Two-thirds of the world’s population has Herpes

According to Yahoo.com, the World Health Organization says more than 3.7 billion people under 50 are infected with the highly contagious virus that results in sores around the mouth and genitals. That’s in addition to the more than 400 million people in the 15 to 49 age range who have HSV2 which causes genital herpes.

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The report vaguely mentions that carrying HSV-2 is associated with a greater risk of catching and spreading HIV, which could happen if you have sexual contact with someone who has HIV and you have an open herpes sore. It also makes a desperate plea for researchers to develop a preventative vaccine.

That’s the one that mostly causes mouth sores, fyi, but is also known to be responsible for a crotch eruption or two.

That doesn’t mean you should screw STI testing and trash your condom stash. It is the first time that the Who has come up with the estimates on the prevalence of herpes virus.

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“Access to education and information on both types of herpes and sexually transmitted infections is critical to protect young people’s health before they become sexually active”, explains Marleen Temmerman, who is the Director of WHO’s Department of Reproductive Health and Research.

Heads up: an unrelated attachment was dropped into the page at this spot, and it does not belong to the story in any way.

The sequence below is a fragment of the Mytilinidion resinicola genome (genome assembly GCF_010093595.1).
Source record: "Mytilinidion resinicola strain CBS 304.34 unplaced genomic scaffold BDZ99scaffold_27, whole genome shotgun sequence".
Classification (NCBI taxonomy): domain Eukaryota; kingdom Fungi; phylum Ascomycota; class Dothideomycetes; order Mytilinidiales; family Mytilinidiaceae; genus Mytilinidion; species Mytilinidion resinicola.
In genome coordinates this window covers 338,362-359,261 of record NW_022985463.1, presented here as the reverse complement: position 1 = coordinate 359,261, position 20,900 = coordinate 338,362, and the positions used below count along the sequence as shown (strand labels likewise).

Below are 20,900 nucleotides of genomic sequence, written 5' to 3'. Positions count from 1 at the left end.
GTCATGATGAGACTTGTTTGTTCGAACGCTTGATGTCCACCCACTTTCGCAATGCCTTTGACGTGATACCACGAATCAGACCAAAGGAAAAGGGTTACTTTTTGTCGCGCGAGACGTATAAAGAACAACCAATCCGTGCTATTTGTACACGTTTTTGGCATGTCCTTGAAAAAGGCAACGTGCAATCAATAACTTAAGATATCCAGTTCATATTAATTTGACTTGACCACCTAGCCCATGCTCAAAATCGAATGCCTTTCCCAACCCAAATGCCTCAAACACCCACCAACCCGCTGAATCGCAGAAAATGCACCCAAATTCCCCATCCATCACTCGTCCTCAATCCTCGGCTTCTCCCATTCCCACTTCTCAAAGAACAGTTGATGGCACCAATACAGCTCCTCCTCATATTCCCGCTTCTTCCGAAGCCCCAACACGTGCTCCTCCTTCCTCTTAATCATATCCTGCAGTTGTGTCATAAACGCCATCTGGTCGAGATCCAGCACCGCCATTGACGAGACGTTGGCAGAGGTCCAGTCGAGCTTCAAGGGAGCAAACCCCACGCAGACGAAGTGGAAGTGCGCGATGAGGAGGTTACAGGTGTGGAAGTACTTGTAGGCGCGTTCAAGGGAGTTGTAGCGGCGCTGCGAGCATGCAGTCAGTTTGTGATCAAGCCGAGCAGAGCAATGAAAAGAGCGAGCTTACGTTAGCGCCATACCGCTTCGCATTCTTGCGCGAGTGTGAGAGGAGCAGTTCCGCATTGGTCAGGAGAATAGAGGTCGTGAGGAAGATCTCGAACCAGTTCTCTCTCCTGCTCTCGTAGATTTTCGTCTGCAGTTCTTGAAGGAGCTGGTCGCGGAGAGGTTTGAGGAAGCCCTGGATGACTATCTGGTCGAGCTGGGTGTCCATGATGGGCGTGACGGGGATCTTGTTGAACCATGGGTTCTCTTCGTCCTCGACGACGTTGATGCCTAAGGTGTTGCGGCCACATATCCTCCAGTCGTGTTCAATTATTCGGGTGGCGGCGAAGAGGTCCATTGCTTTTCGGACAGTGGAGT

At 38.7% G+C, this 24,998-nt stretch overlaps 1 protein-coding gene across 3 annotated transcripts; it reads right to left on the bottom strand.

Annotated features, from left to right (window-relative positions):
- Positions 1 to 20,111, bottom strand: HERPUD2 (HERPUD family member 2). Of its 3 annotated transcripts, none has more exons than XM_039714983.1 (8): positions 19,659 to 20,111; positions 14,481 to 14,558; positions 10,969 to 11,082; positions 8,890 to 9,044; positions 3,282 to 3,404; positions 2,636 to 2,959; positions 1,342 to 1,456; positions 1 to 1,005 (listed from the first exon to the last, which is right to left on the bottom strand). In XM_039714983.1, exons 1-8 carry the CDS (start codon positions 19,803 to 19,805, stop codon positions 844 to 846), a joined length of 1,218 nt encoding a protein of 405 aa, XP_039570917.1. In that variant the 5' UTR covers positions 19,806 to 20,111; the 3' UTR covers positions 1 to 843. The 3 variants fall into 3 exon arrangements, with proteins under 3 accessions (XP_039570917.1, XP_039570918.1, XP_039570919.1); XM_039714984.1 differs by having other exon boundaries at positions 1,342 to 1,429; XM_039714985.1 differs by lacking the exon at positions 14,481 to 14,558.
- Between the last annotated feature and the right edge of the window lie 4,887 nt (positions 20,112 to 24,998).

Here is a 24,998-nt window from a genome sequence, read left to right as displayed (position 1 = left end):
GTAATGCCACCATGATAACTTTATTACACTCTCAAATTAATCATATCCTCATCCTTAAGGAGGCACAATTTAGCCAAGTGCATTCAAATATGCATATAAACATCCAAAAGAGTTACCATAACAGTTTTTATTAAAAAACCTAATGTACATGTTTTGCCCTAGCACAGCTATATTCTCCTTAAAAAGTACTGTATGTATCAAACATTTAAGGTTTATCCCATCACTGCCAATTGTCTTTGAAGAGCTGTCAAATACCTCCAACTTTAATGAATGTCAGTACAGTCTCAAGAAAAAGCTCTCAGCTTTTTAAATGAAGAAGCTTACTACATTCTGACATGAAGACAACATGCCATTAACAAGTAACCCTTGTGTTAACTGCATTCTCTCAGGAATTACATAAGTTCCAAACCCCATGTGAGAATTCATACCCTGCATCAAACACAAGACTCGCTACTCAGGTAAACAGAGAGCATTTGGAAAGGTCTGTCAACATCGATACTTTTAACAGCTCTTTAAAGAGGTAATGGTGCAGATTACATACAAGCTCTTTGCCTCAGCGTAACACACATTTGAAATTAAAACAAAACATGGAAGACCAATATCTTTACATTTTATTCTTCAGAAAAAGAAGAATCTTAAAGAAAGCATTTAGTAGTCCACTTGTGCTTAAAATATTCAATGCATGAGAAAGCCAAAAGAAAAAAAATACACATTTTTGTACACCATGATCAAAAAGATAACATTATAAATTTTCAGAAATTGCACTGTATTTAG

And remember, mates, there are now more people on this sweet earth with herpes than there are of either genders, so 1) wrap it, and 2) if you have it, relax, you are just part of the herp club and that is okay.

World Health Organization is working with several pharmaceutical firms to create vaccines against herpes viruses. Considered together, the estimates show that over 50 percent of a billion people between 15 and 49 years old have a genital infection due to either HSV-1 or HSV-2. “Over time, you get them less often”.

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WHO said it is now focusing on the development of a worldwide health industry strategy for sexually transmitted microbe infections (STIs), which includes for HSV-1 and HSV-2, and it is set to be completed for consideration at the 69th World Wellness Assembly in 2016.

Two thirds of the people in the world carry the virus that causes cold sores